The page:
‘I HAVE MY OWN PHILOSOPHY’ …therein lies Kwesi Appiah’s success card

“I have my own philosophy and I have been monitoring the local league.” These are sufficing words any well-meaning football enthusiast will expect from a national team coach. Matter-of-factly, no coach can chalk a marked success if he (or she) does not espouse a peculiar philosophy. A coach lives by his philosophy in the face of success or failure. This is one reason why Goran Stevanovic, past as his name may sound now, could not maintain his position. The Serb could have simply admitted that his philosophy to use bench-warmers, for instance, at the expense of CAF Champions League winners did not do the trick for him. A mere concession to his earlier promise of delivering Ghana’s fifth continental trophy might have convinced some extremists to give him a second chance. Why am I even wasting time on him since he has already gone? Anyway, the above-quoted words from new Black Stars coach James Kwesi ‘Mayele’ Appiah during his unveiling signifies a strong desire to form an eclectic national team from both the local players and their foreign-based counterparts.

Local league

I was happy when Kwesi Appiah stated that the only venue he has yet to visit in the local league is the Tarkwa T & A Park, home venue for Medeama Sporting Club. Indeed, any well-meaning national team coach cannot forgo a nation’s league and think he can chalk significant success. Even in national squads dominated by foreign-based players, coaches have gone through the drudgery of watching a hundred and one local matches before settling on a particular squad. It is significant here to mention that Kwesi Appiah’s philosophy coupled with a penchant to watch local players in action could make him the third Ghanaian coach to win an Africa Cup of Nations for the country.

Criteria for selection

One mistake most newly-appointed Black Stars coaches make is their criteria for selection. More often than not, they confine themselves to selecting players with starting-place statuses in their clubs. As a result, when other players are shining brighter than their ‘favourites’, they tend to beg questions regarding their own criteria and flinch in breaking their own rules. If my memory serves me right, ex-Black Stars coach Mariano Barreto bent his criteria a whisker to not only select players of top leagues but also gave consideration to players who plied their trade in the Championship, the second-tier league of England. His motive then was clear – he wanted to engage the services of Patrick Agyemang, who was then playing for then Championship side Queens Park Rangers. Significantly, Kwesi Appiah’s announcement that he will not have any particular criteria but will go in for those who can get him the results is more than welcoming. Some players are simply cut out for national teams willy nilly. Until recently when he scored three goals for Argentina against Switzerland, Lionel Messi had come under a barrage of criticisms in his home country for not delivering the goods for the Albiceleste. But the likes of Maxi Rodriguez, a bench warmer in Liverpool, were pulling the trigger with Argentina. But of course that did not mean Messi was not called up into the national team. Indeed, it would be “suicidal”, to quote Diego Maradona, to keep such an exceptional talent on the bench of the national team. It is important that Kwesi Appiah is not blinded by some of our ‘active’ players, who ply their professions in leagues that have no top-notch defenders to pose them any threats, so that if those players are given certain ratings on the internet, football lovers think they are the best. I may not have a technical eye but I don’t go by a mere fact that a player has scored. I watch carefully the manner in which the player scored to determine if he showed any glimpses of dexterity in scoring. I guess that is what guides most brilliant coaches and Kwesi Appiah must not be an exception in that sense.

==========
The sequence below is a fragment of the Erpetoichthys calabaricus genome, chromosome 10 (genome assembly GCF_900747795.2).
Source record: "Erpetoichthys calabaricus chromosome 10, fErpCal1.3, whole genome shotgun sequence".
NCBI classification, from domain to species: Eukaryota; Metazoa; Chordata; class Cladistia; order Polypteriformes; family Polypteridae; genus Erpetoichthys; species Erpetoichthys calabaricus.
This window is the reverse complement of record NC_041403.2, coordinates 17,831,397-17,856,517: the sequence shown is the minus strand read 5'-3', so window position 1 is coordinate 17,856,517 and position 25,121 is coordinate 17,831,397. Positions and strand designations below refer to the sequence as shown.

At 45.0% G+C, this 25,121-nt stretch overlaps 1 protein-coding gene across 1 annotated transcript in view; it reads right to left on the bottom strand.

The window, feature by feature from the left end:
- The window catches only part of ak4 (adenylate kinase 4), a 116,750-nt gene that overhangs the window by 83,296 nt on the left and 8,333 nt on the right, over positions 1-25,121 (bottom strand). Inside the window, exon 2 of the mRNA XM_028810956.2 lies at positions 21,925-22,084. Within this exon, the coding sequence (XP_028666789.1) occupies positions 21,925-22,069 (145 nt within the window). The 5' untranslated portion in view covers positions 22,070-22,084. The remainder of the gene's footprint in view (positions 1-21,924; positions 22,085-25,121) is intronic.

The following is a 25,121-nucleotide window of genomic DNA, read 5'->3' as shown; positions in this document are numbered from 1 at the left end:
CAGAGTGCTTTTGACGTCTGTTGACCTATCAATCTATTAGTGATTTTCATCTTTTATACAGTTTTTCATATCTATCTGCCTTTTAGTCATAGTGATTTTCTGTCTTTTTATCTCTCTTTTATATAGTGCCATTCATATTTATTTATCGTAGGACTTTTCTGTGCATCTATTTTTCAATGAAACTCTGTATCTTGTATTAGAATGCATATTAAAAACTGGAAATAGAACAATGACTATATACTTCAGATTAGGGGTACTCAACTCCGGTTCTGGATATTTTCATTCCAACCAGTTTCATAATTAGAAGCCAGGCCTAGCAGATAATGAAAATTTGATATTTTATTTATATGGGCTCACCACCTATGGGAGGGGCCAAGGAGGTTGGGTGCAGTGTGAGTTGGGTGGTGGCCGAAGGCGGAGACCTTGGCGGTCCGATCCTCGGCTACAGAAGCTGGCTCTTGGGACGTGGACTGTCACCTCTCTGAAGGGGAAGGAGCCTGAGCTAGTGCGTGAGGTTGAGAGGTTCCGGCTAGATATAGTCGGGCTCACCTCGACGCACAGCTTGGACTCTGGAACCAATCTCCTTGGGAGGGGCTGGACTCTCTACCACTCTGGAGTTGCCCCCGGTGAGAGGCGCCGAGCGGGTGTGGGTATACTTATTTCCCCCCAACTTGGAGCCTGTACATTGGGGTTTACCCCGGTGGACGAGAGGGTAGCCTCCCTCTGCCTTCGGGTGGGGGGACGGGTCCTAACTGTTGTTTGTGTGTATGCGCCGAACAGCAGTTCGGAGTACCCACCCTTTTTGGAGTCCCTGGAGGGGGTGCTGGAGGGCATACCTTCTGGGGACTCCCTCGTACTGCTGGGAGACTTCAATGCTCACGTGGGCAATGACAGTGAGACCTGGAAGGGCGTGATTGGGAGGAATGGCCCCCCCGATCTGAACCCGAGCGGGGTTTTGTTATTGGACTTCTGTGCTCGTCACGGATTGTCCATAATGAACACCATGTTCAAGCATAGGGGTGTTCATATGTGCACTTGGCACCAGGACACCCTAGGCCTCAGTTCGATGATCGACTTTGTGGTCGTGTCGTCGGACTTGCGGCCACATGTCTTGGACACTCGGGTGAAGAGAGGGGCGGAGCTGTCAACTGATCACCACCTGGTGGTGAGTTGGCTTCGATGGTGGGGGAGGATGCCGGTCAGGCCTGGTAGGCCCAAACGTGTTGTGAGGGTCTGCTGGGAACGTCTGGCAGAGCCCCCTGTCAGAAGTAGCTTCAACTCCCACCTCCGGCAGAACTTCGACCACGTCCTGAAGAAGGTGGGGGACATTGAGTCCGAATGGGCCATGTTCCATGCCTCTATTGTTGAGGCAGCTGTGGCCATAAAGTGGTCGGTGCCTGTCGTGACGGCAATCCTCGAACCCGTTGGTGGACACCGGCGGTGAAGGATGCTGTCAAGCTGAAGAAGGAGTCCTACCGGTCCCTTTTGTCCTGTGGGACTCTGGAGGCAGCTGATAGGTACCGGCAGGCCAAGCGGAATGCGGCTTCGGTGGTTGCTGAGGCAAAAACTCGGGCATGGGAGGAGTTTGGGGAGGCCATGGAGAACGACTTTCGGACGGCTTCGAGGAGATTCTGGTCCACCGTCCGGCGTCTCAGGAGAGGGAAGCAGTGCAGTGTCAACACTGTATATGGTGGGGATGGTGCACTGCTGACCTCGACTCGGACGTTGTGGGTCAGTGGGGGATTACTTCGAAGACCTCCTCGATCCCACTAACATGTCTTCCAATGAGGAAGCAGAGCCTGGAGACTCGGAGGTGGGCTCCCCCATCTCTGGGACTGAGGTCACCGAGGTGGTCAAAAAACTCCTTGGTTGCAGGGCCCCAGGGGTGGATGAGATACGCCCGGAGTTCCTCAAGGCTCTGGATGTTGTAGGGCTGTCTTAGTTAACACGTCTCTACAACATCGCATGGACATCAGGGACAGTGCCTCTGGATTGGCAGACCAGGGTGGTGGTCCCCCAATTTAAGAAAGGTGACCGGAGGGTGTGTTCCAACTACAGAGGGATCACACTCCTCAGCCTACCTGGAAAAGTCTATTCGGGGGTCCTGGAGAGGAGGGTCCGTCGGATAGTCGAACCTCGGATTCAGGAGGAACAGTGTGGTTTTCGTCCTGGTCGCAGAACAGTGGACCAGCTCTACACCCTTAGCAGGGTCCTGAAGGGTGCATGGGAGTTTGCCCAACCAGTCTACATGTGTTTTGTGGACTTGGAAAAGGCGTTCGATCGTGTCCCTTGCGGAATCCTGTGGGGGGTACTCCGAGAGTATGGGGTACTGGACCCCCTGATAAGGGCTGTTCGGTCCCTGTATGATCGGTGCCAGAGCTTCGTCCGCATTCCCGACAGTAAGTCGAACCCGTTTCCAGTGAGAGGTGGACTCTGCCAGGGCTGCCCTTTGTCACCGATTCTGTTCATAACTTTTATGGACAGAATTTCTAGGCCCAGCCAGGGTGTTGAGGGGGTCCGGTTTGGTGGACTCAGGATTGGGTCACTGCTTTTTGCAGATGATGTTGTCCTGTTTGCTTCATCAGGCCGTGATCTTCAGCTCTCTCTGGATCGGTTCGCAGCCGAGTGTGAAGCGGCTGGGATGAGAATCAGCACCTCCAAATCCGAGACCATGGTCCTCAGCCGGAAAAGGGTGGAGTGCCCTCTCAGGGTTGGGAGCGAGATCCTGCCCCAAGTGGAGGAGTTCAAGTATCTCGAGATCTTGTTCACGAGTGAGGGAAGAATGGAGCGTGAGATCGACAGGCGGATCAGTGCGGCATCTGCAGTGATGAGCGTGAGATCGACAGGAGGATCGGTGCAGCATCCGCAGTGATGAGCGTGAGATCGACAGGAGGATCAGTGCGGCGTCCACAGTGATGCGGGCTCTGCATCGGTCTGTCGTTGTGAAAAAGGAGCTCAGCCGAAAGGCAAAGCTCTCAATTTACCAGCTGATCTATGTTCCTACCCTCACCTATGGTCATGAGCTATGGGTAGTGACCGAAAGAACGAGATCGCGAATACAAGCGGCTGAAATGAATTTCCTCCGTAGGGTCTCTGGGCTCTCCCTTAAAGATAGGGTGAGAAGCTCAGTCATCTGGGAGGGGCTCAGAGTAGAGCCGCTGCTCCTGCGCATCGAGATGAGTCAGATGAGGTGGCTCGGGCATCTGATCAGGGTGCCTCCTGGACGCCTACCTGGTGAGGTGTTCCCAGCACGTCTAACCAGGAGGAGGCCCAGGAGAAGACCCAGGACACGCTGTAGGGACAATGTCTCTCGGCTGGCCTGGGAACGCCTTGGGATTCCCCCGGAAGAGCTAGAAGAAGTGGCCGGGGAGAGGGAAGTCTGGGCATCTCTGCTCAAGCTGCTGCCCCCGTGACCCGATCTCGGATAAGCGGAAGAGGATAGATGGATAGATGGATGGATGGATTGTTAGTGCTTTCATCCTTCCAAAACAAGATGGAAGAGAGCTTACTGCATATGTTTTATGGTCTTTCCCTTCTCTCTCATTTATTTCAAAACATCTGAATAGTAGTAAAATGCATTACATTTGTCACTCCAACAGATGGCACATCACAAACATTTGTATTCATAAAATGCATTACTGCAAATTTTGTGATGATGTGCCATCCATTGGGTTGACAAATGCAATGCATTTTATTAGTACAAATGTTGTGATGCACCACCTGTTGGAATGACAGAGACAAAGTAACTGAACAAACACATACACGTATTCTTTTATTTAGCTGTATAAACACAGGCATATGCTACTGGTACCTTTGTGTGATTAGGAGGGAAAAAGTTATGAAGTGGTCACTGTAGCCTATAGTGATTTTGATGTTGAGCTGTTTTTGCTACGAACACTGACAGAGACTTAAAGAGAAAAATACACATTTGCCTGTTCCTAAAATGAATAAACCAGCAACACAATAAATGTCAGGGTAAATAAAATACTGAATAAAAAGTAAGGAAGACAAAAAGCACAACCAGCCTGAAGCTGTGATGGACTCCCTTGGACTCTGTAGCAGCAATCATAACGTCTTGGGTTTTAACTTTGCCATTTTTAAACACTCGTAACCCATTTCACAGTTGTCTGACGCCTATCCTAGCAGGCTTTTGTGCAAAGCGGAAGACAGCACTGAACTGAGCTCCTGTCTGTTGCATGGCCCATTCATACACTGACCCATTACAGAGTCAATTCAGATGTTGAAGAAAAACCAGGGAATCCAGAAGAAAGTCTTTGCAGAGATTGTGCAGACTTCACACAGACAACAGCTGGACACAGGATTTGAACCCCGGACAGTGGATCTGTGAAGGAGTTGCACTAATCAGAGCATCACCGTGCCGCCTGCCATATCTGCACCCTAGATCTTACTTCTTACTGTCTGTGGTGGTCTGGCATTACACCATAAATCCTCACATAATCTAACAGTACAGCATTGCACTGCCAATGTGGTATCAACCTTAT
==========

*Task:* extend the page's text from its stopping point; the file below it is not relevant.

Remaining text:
Appiah and Asamoah Gyan

Appiah must use technical know-how to select players

One reason why coaches who take over from Jose Mourinho fail is that they continue to use the same players brought in by the Portuguese. It tends to be a recipe for failure for them. Any good coach has players who execute his paper formation perfectly on the pitch. That is why no matter the array of stars he finds in a club, Mourinho will still want to beef up an already established squad with his own buys. One mistake Kwesi Appiah should not make is to strictly play with the same players who played the last match for his predecessor. At this point, it will be quite difficult for the Ghana Football Association to arrange a friendly match before the 2014 World Cup double-header with Lesotho and Zambia in June. As such, Appiah should strive to select his best for those two competitive matches. His resolve of selecting three players per position should be shelved for now so he can concentrate on engineering victories over the Crocodiles and the Chipolopolo. Whether he likes it or not, Appaih will be judged by his tactics in the qualifier against Lesotho.

I am happy he is not new to introducing new faces into the Black Stars. Indeed, when he was named the stopgap coach when Milovan Rajevac left, he called two relatively unknown players into the team that played Sudan in Kumasi. Seth Owusu of moribund Kessben FC and Samson Cudjoe of AshantiGold SC had debut call-ups into the senior national team. That really sent signals that Kwesi Appiah has his own ideas when it came to coaching and I will just call on all Ghanaians to rally behind the Black Stars former captain to bring the country honour. Much talk is bruited about that Ghana’s four-title glory in the history of the Africa Cup of Nations came through local coaches. I think it is the time for a fifth title and the man to deliver that will be Kwesi Appiah. So, let us give him all our support!!

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